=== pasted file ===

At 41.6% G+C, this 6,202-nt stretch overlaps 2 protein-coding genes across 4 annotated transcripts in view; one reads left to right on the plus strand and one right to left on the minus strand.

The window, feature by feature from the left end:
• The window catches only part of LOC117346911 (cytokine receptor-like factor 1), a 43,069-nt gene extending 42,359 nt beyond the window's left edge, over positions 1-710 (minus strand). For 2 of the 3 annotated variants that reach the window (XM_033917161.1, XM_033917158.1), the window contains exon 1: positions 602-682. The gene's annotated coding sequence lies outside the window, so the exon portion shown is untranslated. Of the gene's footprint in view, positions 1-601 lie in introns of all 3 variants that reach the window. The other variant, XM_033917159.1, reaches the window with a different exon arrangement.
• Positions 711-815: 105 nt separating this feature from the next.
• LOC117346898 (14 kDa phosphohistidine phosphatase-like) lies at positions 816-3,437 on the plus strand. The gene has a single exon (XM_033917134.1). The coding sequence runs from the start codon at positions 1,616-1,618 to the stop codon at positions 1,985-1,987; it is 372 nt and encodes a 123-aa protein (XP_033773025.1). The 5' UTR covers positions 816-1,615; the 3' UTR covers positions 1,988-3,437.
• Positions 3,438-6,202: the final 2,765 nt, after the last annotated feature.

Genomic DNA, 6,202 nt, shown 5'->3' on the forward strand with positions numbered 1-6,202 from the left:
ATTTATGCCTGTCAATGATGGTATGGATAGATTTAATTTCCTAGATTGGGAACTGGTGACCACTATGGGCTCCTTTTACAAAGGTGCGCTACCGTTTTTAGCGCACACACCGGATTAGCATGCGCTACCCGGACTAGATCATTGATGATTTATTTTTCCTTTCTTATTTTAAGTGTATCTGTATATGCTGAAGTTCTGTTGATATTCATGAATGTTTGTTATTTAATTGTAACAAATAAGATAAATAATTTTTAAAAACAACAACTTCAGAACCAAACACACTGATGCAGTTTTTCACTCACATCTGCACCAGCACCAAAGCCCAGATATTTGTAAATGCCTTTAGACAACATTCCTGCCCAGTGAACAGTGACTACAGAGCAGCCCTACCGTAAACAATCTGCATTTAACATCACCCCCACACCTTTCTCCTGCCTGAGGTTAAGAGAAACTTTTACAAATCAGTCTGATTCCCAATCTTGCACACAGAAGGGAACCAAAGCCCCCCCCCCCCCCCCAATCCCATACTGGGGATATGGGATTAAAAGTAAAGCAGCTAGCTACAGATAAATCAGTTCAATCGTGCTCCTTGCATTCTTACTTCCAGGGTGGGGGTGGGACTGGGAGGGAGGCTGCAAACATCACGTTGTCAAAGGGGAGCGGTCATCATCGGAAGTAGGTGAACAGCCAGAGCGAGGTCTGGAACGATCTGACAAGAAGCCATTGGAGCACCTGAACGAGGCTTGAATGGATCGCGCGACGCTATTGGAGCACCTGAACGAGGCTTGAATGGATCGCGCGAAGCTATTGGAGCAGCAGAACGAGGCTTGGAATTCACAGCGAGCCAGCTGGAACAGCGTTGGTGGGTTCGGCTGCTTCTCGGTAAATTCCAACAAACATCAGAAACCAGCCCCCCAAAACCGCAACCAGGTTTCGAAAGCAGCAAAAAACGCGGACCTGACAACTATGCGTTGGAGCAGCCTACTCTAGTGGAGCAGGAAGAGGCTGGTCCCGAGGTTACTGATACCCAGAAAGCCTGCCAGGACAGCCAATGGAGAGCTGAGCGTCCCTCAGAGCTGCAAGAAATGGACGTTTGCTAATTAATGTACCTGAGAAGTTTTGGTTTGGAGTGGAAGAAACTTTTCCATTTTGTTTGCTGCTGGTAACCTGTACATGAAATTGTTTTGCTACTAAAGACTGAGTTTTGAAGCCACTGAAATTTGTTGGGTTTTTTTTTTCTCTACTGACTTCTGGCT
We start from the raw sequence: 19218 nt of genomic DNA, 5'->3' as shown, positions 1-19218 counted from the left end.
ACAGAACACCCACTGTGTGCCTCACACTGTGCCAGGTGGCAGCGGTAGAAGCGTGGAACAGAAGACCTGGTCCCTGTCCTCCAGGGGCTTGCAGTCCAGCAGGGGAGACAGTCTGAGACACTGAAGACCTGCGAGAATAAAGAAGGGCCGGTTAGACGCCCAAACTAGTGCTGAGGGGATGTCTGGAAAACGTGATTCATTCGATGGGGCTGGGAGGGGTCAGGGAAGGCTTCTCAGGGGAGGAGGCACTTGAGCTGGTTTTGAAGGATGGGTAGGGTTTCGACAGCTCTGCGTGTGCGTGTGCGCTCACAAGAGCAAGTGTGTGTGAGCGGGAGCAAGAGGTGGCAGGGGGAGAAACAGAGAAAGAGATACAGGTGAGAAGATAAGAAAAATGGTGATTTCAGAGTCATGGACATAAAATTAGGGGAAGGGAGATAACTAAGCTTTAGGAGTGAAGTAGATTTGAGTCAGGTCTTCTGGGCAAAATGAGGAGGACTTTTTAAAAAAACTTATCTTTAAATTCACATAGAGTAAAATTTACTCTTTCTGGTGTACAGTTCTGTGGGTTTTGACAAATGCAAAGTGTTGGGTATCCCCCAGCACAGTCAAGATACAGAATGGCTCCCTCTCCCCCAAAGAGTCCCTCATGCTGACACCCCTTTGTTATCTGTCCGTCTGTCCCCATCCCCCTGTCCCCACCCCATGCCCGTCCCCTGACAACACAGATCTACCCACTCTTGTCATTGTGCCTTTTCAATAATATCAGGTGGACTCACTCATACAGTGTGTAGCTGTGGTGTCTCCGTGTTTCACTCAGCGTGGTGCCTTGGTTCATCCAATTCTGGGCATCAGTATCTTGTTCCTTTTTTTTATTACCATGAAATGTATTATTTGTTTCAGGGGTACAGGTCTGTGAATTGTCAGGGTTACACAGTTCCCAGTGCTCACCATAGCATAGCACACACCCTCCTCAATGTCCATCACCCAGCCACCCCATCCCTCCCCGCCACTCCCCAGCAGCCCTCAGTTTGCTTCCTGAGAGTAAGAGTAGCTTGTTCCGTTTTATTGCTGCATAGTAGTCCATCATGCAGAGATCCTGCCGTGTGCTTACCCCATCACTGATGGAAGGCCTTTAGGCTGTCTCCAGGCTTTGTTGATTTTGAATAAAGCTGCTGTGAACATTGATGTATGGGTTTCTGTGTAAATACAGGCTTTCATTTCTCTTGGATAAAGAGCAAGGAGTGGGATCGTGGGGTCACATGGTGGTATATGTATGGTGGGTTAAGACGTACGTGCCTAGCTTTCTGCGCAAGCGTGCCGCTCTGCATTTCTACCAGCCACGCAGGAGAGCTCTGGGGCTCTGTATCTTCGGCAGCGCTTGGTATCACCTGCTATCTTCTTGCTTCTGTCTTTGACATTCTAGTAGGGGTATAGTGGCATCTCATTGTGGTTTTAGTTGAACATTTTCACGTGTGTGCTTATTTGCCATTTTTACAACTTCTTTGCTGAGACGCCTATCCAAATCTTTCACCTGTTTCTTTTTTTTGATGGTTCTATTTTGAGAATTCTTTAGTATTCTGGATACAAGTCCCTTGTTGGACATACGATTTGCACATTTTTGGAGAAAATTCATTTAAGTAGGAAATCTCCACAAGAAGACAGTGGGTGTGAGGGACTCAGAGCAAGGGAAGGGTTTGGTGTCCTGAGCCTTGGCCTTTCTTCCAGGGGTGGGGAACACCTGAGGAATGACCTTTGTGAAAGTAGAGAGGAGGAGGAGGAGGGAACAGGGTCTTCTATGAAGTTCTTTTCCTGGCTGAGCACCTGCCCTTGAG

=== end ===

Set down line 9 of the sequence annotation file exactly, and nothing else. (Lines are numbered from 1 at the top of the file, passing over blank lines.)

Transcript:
We start from the raw sequence: 19218 nt of genomic DNA, 5'->3' as shown, positions 1-19218 counted from the left end.